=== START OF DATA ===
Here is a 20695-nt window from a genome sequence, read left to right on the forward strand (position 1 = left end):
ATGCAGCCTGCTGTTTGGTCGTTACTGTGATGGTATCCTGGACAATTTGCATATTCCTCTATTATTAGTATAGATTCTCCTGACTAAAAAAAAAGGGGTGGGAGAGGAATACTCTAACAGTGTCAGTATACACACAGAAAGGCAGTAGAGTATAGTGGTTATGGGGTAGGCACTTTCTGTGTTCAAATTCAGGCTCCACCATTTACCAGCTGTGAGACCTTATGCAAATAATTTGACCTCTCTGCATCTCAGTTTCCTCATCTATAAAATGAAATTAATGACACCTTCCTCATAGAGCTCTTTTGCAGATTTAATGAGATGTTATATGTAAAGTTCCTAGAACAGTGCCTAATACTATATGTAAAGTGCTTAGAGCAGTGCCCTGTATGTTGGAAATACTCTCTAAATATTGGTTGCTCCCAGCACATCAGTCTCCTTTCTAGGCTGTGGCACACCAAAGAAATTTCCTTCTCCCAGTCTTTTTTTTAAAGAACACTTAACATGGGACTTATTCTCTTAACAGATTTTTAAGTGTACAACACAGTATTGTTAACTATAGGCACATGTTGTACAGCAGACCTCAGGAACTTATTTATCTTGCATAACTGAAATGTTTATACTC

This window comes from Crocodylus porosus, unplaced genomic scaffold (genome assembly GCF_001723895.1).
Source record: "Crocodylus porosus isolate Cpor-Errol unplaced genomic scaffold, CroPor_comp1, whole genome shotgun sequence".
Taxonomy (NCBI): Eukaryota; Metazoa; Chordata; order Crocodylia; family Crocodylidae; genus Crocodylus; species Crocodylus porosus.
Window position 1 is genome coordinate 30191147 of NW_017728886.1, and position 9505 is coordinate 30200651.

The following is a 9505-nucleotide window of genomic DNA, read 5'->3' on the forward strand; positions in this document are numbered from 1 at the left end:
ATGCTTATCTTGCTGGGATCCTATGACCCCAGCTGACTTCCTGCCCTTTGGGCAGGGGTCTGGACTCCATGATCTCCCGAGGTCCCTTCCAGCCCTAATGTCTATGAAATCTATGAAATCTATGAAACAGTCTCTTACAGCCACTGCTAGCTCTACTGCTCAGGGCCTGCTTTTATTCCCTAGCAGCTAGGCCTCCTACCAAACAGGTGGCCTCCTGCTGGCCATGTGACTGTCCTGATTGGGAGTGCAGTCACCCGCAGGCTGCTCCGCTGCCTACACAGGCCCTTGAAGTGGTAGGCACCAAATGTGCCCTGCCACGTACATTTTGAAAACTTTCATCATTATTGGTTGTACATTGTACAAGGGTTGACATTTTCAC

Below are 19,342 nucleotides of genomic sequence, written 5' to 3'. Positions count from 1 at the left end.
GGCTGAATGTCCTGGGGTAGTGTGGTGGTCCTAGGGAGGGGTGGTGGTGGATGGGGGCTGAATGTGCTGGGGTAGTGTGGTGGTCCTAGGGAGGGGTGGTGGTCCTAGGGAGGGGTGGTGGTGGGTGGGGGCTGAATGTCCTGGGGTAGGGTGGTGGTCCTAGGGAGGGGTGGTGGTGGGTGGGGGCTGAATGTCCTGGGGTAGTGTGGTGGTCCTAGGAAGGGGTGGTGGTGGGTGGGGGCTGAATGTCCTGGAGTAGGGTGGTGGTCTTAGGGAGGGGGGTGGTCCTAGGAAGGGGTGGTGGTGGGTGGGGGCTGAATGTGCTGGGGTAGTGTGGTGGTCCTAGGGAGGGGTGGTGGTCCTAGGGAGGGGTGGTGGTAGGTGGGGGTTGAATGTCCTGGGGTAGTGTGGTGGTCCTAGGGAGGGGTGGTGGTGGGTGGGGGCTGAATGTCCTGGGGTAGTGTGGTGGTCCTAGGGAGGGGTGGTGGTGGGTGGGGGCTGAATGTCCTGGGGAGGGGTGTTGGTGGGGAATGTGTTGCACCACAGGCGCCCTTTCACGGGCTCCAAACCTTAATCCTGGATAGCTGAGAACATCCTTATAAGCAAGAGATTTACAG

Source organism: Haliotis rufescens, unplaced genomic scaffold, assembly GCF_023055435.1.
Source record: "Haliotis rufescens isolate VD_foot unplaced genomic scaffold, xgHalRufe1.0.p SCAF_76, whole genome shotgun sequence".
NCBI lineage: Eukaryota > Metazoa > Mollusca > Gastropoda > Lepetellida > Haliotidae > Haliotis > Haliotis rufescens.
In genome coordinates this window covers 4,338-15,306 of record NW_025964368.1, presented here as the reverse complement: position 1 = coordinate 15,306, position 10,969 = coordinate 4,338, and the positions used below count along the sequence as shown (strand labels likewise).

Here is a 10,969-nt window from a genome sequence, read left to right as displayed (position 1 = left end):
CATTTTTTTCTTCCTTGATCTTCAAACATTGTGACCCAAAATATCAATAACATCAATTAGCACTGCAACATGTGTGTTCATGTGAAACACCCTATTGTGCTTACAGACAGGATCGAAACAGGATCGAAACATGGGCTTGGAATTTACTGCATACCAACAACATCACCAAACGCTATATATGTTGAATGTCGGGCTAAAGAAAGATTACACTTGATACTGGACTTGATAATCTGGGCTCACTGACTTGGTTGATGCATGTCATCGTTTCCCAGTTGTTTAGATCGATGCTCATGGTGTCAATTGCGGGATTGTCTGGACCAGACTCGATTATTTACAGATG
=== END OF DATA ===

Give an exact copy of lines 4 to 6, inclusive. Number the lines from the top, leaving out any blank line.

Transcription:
Source record: "Crocodylus porosus isolate Cpor-Errol unplaced genomic scaffold, CroPor_comp1, whole genome shotgun sequence".
Taxonomy (NCBI): Eukaryota; Metazoa; Chordata; order Crocodylia; family Crocodylidae; genus Crocodylus; species Crocodylus porosus.
Window position 1 is genome coordinate 30191147 of NW_017728886.1, and position 9505 is coordinate 30200651.